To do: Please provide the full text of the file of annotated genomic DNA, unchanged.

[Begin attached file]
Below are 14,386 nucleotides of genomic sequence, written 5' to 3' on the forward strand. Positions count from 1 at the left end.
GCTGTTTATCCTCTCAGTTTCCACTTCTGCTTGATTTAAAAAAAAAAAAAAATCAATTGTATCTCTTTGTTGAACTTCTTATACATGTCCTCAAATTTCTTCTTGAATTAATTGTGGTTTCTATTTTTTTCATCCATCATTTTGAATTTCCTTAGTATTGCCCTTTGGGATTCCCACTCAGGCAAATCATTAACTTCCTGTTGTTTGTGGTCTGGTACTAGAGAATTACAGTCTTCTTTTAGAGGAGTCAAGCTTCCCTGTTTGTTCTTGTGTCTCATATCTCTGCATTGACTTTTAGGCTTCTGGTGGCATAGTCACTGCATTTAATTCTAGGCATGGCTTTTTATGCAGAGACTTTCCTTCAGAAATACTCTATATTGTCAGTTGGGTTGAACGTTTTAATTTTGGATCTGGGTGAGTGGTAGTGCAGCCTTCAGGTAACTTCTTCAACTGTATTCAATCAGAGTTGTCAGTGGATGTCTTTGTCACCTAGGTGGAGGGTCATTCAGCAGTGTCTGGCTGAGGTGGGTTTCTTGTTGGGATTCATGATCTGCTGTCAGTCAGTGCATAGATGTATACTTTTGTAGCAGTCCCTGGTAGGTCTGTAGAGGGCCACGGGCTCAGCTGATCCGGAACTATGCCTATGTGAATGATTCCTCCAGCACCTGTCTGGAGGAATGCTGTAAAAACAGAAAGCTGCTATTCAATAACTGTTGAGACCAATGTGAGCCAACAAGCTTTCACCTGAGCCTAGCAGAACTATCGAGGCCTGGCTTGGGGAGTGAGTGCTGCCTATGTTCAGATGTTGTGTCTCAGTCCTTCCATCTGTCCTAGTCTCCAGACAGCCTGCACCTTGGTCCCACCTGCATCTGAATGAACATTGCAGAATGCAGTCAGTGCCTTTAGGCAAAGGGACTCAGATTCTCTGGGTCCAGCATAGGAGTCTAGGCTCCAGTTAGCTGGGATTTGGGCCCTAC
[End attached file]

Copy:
Below are 14,386 nucleotides of genomic sequence, written 5' to 3' on the forward strand. Positions count from 1 at the left end.
GCTGTTTATCCTCTCAGTTTCCACTTCTGCTTGATTTAAAAAAAAAAAAAAATCAATTGTATCTCTTTGTTGAACTTCTTATACATGTCCTCAAATTTCTTCTTGAATTAATTGTGGTTTCTATTTTTTTCATCCATCATTTTGAATTTCCTTAGTATTGCCCTTTGGGATTCCCACTCAGGCAAATCATTAACTTCCTGTTGTTTGTGGTCTGGTACTAGAGAATTACAGTCTTCTTTTAGAGGAGTCAAGCTTCCCTGTTTGTTCTTGTGTCTCATATCTCTGCATTGACTTTTAGGCTTCTGGTGGCATAGTCACTGCATTTAATTCTAGGCATGGCTTTTTATGCAGAGACTTTCCTTCAGAAATACTCTATATTGTCAGTTGGGTTGAACGTTTTAATTTTGGATCTGGGTGAGTGGTAGTGCAGCCTTCAGGTAACTTCTTCAACTGTATTCAATCAGAGTTGTCAGTGGATGTCTTTGTCACCTAGGTGGAGGGTCATTCAGCAGTGTCTGGCTGAGGTGGGTTTCTTGTTGGGATTCATGATCTGCTGTCAGTCAGTGCATAGATGTATACTTTTGTAGCAGTCCCTGGTAGGTCTGTAGAGGGCCACGGGCTCAGCTGATCCGGAACTATGCCTATGTGAATGATTCCTCCAGCACCTGTCTGGAGGAATGCTGTAAAAACAGAAAGCTGCTATTCAATAACTGTTGAGACCAATGTGAGCCAACAAGCTTTCACCTGAGCCTAGCAGAACTATCGAGGCCTGGCTTGGGGAGTGAGTGCTGCCTATGTTCAGATGTTGTGTCTCAGTCCTTCCATCTGTCCTAGTCTCCAGACAGCCTGCACCTTGGTCCCACCTGCATCTGAATGAACATTGCAGAATGCAGTCAGTGCCTTTAGGCAAAGGGACTCAGATTCTCTGGGTCCAGCATAGGAGTCTAGGCTCCAGTTAGCTGGGATTTGGGCCCTAC